Isocitrate dehydrogenase 2 protects mice from high-fat diet-induced metabolic stress by limiting oxidative damage to the mitochondria from brown adipose tissue

Jae Ho Lee, Younghoon Go, Do Young Kim, Sun Hee Lee, Ok Hee Kim, Yong Hyun Jeon, Taeg Kyu Kwon, Jae Hoon Bae, Dae Kyu Song, Im Joo Rhyu, In Kyu Lee, Minho Shong, Byung Chul Oh, Christopher Petucci, Jeen Woo Park, Timothy F. Osborne, Seung Soon Im

Research output: Contribution to journalArticlepeer-review

1 Citation (Scopus)

Abstract

Isocitrate dehydrogenase 2 (IDH2) is an NADP+-dependent enzyme that catalyzes the oxidative decarboxylation of isocitrate to α-ketoglutarate in the mitochondrial matrix, and is critical for the production of NADPH to limit the accumulation of mitochondrial reactive oxygen species (ROS). Here, we showed that high-fat diet (HFD) feeding resulted in accelerated weight gain in the IDH2KO mice due to a reduction in whole-body energy expenditure. Moreover, the levels of NADP+, NADPH, NAD+, and NADH were significantly decreased in the brown adipose tissue (BAT) of the HFD-fed IDH2KO animals, accompanied by decreased mitochondrial function and reduced expression of key genes involved in mitochondrial biogenesis, energy expenditure, and ROS resolution. Interestingly, these changes were partially reversed when the antioxidant butylated hydroxyanisole was added to the HFD. These observations reveal a crucial role for IDH2 in limiting ROS-dependent mitochondrial damage when BAT metabolism is normally enhanced to limit weight gain in response to dietary caloric overload.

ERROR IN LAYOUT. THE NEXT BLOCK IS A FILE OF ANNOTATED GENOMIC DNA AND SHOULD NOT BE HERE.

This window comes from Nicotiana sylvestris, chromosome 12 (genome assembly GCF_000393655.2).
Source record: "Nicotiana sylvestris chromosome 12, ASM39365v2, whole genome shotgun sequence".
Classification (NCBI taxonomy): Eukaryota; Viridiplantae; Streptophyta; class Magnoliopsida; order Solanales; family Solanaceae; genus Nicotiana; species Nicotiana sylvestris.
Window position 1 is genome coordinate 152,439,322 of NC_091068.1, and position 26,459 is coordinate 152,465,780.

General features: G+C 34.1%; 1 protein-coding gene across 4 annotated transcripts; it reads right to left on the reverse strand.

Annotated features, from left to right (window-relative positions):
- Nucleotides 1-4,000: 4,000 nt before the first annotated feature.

Original languageEnglish
Pages (from-to)238-252
Number of pages15
JournalExperimental and Molecular Medicine
Volume52
Issue number2
DOIs
Publication statusPublished - 2020 Feb 1

ASJC Scopus subject areas

  • Biochemistry
  • Molecular Medicine
  • Molecular Biology
  • Clinical Biochemistry

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